S = Security tokens e.g. Exodus

N = Non-Fungible Tokens (NFTs) e.g. Crypto Kitties
A = Algorithmic stablecoins e.g. Frax (FRAX)
G = Governance tokens e.g. Uniswap (UNI)
P = Public Blockchain natives e.g. Ether (ETH)
A = Asset-backed tokens e.g. Tether (USDT)
L = Lending / Borrowing cryptos e.g. Aave (AAVE)

Bonus points for you if you realized the acronym for these spells my name :-)

Let's have a quick look at these categories.

R = Ready money

Ready money cryptos are those that can be used to buy and sell stuff or which can be quickly converted to "cash".

Examples: Bitcoin (BTC), Bitcoin Cash (BCH), Litecoin (LTC), and fiat-pegged stablecoins such as Tether (USDT).

O = Open Blockchain Tokens

An Open Blockchain Token (OBT) is a unique form of crypto recognized under the laws of Wyoming, US. An OBT must be exchangeable for specified consumptive purposes services e.g. software, content, or real/tangible personal property.

Example: Wrapped Asset Token (WRAP)

H = Hush coins

Did you know that Bitcoin isn't 100% anonymous? All its transactions are recorded on its publicly available Blockchain like the one below:

That’s what led to the birth of hush coins or privacy coins - some of which are private by default, while others let the users decide if they want to activate the functionality or not.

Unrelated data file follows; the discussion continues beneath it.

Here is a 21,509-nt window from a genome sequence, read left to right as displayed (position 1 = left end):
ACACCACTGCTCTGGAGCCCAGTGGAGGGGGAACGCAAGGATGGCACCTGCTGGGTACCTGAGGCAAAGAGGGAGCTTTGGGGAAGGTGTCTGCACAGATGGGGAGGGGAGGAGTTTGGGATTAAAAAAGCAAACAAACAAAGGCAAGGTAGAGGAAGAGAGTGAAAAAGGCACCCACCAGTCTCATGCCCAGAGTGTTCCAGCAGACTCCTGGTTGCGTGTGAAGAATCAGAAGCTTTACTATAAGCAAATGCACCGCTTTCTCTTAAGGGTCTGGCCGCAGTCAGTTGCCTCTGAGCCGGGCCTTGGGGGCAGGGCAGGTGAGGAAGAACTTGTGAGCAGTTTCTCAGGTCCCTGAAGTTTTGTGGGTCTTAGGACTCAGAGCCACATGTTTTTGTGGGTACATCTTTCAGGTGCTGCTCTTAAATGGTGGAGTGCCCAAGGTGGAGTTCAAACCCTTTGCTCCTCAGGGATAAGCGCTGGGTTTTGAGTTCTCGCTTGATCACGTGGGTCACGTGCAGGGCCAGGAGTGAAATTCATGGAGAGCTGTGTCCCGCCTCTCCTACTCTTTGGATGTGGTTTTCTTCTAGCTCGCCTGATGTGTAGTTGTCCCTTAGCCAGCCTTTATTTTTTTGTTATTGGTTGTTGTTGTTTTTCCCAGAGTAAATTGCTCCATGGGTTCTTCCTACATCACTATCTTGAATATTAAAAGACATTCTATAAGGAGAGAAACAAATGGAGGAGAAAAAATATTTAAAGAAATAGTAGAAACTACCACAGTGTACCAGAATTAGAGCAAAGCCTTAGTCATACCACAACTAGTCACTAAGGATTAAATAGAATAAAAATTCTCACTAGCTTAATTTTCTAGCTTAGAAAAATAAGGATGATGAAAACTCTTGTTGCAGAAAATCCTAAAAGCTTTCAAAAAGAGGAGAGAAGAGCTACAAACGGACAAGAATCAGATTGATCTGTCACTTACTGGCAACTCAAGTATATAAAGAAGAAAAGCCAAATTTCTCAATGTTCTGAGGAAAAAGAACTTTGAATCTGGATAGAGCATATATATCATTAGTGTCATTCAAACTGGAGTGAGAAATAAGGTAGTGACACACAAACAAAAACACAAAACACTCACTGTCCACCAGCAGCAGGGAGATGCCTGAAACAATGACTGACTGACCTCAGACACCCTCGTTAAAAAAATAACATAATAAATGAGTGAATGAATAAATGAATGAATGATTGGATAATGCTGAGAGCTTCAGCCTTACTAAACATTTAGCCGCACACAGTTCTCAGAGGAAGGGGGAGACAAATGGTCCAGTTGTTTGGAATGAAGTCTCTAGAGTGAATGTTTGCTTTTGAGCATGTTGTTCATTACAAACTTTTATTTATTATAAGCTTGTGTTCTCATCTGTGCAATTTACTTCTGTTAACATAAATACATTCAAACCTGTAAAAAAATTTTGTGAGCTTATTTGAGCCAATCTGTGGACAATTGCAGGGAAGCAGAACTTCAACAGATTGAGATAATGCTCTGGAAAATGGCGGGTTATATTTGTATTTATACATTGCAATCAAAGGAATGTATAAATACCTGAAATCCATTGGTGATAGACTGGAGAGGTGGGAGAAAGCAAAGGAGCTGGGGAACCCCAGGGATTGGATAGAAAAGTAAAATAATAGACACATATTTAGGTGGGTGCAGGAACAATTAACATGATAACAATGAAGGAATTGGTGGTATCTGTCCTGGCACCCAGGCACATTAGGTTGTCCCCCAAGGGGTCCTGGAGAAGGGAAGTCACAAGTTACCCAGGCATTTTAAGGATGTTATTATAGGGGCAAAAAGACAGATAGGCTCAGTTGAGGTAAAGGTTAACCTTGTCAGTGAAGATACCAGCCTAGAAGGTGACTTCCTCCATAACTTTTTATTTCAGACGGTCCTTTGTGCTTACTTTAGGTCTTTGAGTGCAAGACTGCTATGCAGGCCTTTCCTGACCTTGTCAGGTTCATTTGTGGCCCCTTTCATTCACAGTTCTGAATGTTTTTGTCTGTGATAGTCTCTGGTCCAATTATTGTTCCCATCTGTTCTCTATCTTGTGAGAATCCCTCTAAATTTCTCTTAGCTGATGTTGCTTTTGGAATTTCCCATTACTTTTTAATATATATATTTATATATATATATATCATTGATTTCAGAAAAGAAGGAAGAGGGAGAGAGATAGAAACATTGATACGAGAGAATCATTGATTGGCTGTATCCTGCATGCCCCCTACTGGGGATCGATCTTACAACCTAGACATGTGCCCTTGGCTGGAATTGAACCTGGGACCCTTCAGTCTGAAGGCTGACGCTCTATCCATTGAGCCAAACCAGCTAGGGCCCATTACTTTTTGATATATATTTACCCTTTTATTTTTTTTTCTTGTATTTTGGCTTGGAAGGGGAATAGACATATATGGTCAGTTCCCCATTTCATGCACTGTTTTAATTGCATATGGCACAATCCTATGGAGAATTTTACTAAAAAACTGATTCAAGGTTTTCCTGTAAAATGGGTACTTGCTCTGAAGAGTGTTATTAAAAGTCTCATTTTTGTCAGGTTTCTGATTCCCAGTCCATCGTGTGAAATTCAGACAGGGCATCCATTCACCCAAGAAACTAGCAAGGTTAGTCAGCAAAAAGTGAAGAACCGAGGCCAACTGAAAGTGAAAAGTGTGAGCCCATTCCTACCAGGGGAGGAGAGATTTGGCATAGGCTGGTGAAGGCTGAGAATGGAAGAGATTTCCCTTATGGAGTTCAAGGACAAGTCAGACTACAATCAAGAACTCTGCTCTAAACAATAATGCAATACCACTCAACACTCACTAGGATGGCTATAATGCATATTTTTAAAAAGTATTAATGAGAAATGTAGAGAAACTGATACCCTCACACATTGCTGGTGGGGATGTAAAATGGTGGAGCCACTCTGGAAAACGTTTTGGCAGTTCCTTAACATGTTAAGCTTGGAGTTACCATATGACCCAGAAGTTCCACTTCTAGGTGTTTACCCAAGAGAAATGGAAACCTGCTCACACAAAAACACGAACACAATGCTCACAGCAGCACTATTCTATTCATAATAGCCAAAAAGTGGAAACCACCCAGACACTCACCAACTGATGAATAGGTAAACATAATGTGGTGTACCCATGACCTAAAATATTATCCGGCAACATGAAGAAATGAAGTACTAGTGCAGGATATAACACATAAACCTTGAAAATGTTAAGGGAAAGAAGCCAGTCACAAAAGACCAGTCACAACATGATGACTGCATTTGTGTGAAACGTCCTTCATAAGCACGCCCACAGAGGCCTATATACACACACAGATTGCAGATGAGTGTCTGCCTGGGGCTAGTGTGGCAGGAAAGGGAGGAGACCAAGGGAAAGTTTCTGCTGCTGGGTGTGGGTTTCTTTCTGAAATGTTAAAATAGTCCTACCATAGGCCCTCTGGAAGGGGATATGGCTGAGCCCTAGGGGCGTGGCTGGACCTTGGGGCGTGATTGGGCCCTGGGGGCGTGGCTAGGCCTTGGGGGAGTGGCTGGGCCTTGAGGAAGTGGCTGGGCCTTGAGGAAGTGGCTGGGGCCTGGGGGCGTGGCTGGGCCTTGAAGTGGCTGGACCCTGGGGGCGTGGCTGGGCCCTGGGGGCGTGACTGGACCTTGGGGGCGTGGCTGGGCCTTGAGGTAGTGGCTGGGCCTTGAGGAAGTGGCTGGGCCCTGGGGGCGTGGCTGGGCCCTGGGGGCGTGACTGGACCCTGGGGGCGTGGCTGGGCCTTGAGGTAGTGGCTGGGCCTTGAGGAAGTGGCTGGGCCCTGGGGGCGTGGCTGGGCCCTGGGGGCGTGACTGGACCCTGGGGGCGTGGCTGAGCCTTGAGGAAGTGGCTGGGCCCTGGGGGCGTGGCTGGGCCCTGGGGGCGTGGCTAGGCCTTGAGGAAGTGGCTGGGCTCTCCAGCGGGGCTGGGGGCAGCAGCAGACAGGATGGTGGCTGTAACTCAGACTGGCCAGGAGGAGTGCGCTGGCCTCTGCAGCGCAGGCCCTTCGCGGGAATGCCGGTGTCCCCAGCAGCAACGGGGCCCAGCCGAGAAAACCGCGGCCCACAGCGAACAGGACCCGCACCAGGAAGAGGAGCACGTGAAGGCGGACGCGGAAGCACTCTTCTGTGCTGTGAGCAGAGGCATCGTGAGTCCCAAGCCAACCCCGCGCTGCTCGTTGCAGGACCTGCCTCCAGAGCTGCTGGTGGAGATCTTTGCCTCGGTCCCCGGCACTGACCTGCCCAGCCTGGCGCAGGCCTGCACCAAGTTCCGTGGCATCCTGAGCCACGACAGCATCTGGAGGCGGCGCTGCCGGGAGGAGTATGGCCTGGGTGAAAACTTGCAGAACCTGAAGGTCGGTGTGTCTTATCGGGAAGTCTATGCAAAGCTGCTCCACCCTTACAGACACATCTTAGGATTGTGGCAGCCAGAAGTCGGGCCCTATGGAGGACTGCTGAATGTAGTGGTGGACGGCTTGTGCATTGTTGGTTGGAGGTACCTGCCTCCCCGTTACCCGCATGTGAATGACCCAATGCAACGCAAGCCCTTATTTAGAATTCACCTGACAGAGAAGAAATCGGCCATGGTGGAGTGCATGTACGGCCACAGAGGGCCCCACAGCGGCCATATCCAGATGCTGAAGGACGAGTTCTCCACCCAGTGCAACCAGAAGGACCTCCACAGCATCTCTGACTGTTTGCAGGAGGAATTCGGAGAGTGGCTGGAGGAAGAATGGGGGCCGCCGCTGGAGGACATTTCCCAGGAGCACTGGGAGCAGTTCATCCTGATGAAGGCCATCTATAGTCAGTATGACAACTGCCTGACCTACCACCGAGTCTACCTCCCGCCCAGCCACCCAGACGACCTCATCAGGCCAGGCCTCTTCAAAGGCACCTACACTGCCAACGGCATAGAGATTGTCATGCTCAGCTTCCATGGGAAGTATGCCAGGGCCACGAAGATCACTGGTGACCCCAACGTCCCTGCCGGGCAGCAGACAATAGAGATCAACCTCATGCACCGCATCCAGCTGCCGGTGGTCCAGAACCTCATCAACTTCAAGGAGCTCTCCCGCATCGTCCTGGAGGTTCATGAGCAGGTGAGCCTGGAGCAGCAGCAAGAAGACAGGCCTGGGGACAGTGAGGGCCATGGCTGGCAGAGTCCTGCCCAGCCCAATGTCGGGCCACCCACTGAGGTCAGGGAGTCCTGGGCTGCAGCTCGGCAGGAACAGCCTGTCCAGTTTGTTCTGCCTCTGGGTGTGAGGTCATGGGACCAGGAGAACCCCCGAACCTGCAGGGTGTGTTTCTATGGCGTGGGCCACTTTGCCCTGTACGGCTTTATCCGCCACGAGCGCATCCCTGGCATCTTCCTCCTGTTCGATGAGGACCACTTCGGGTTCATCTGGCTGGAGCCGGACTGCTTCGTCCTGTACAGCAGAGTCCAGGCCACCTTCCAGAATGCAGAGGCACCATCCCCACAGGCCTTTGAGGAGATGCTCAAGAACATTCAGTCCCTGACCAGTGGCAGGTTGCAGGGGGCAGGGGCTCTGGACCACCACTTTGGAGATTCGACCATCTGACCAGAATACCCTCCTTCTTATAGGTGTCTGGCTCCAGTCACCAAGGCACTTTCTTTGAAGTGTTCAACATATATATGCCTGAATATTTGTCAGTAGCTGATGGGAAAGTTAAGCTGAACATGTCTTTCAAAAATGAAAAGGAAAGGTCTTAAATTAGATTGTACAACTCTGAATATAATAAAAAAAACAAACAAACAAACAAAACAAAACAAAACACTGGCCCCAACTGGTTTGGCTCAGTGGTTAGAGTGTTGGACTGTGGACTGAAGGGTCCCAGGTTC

Example: Monero (XMR)

A = Application coins

Application coins are those which are part of a specific use case.

Example: Filecoin (FIL) is the native crypto of the Filecoin network. It can be used to pay miners to store/distribute data and to retrieve information. Storage providers guarantee a minimum service level by providing FIL as collateral.

S = Security tokens 

Security tokens are like equity shares and represent ownership of a company.

Example: Exodus

N = Non-Fungible Tokens (NFTs) e.g. Crypto Kitties

 The INR balance in your mobile wallet is fungible - every rupee is exactly the same as another rupee. Any one rupee can be exchanged for another one rupee. Things like real estate and art are non-fungible because no two of them are identical.

Non-Fungible Tokens (NFT) are the crypto versions of things like art, and real estate. They are used as digital proof-of-ownership of the underlying asset.

NFTs can be of many types, including art, collectibles (trading cards, sneakers), domains, virtual game items (avatars, skins, weapons, etc).

Example: CryptoKitties

A = Algorithmic stablecoins

Algorithmic stablecoins are cryptos whose price stability is maintained by an algorithm. They are different from fiat-pegged stablecoins whose stability is maintained by the asset they have pegged to e.g. US dollar. 

Example: Frax (FRAX)

G = Governance tokens

Governance tokens gives holders a vote in a blockchain's development.

Example: Uniswap (UNI)

P = Public Blockchain natives

Using a public blockchain involves the payment of gas fees or transaction fees. This fee is payable in the native coin of that blockchain.

Example: Ether (ETH) 

A = Asset-backed tokens

An asset-backed token or a Wrapped Asset is a blockchain token pegged to or collateralized by an asset such as art, gold, fiat currency, debt instrument, equity shares, trade invoices, real estate, etc.

It’s called a "wrapped" asset or token because the original asset is put in a "wrapper" or "digital vault" that enables the wrapped version to be traded on a blockchain.

Example: Coffee coin

L = Lending / Borrowing cryptos

These tokens make it easy for investors to borrow and lend funds in a Decentralised Finance market.

Example: Aave (AAVE)

View this post on Instagram

A post shared by Rohas Nagpal (@rohasnagpal)

Next: Should YOU invest in cryptocurrencies?